7. AD and BF are parallel lines. From A draw equal lines AB, AC to BF; and also equal lines DE, DF, less than the former. Show that AC meets DE and DF on one side of the parallel lines, and AB meets them on the other side.
8. A, B are the extremities of the diameter of a circle, and parallel lines AC, BD are drawn, terminated by the circle. What is the relation of AC, BD as to magnitude? Give reasons.
9. A is a point not lying in the straight line BC. From A draw
as to the positions of the points K, L, M, ? Give reasons.
10. Two parallel lines are 3 inches apart, and a point A is taken 2 inches from one line and 1 inch from the other. Lines are drawn
through A terminated by the parallels.
how these lines are divided at A.
By measurement determine
11. Construct a triangle with sides 2, 3 and 4 inches. Bisect the sides and join the points of bisection. What do you observe as to the direction of the sides of the new triangle? What as to magnitudes of its angles and sides?
12. Construct a triangle, and through its angular points, with the parallel rulers draw lines parallel to the opposite sides. Four new triangles are thus constructed. Compare their sides and angles with those of the original triangle, and give results of comparison.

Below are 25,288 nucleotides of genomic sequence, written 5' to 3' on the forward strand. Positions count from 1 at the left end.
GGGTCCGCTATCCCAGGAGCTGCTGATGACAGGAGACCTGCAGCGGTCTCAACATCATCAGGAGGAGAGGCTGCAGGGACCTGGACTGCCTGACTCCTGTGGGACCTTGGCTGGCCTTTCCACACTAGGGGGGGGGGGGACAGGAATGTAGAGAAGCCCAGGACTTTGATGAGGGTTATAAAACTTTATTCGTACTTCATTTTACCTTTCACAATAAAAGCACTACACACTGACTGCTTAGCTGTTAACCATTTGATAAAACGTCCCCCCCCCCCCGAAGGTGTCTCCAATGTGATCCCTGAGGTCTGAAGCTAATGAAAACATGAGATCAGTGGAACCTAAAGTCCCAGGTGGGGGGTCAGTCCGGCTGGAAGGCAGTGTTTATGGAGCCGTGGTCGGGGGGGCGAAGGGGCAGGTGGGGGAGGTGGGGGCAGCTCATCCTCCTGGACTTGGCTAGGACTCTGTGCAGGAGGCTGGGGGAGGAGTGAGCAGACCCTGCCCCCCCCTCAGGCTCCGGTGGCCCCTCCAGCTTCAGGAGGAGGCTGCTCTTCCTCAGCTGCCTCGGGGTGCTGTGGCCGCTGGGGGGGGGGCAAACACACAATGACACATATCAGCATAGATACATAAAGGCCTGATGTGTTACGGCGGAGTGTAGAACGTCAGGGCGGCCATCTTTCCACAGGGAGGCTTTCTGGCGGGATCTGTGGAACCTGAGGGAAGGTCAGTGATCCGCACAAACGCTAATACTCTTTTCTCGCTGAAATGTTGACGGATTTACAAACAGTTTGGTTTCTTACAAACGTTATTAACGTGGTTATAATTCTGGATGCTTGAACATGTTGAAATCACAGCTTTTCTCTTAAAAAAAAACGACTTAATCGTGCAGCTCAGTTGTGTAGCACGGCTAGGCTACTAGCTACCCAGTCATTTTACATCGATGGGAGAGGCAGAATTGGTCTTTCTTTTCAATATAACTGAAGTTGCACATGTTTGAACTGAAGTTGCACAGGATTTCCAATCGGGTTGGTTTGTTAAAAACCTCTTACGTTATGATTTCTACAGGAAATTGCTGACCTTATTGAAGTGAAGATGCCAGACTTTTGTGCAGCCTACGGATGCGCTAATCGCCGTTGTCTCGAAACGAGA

13. Construct a triangle ABC, and through any points D, E, F in the plane of the paper draw lines parallel to BC, CA, AB. Compare the angles of the new triangle with those of the original.
14. If through a point A any two lines be drawn, and through any point B lines be drawn parallel to the former two, prove that the angles at A and B are equal.
15. ABC, CDE are two triangles with AB, CD equal and parallel, and also BC, DE equal and parallel. What position do AC, CE occupy with respect to each other?
16. Make an irregular drawing on the paper to represent a pond, or other obstruction, and on opposite sides of it take points A and B. By a line construction about the pond, with measurements, obtain a line at A which if produced would pass through B, without placing the ruler on AB.
17. Draw two lines, both parallel to the same straight line. What is their position with respect to each other?
18. The side BC of a triangle ABC is produced to D. Bisect the angles BAC, ACD. Can the bisecting lines be parallel to one another?
19. On any line AC as diagonal, construct a quadrilateral ABCD with its opposite sides equal. How are the opposite sides placed with respect to each other? Test and give proof.
20. Two lines make an angle of 63° with each other. straight line 2 inches long with its ends resting on them, and making an angle of 80° with one of them.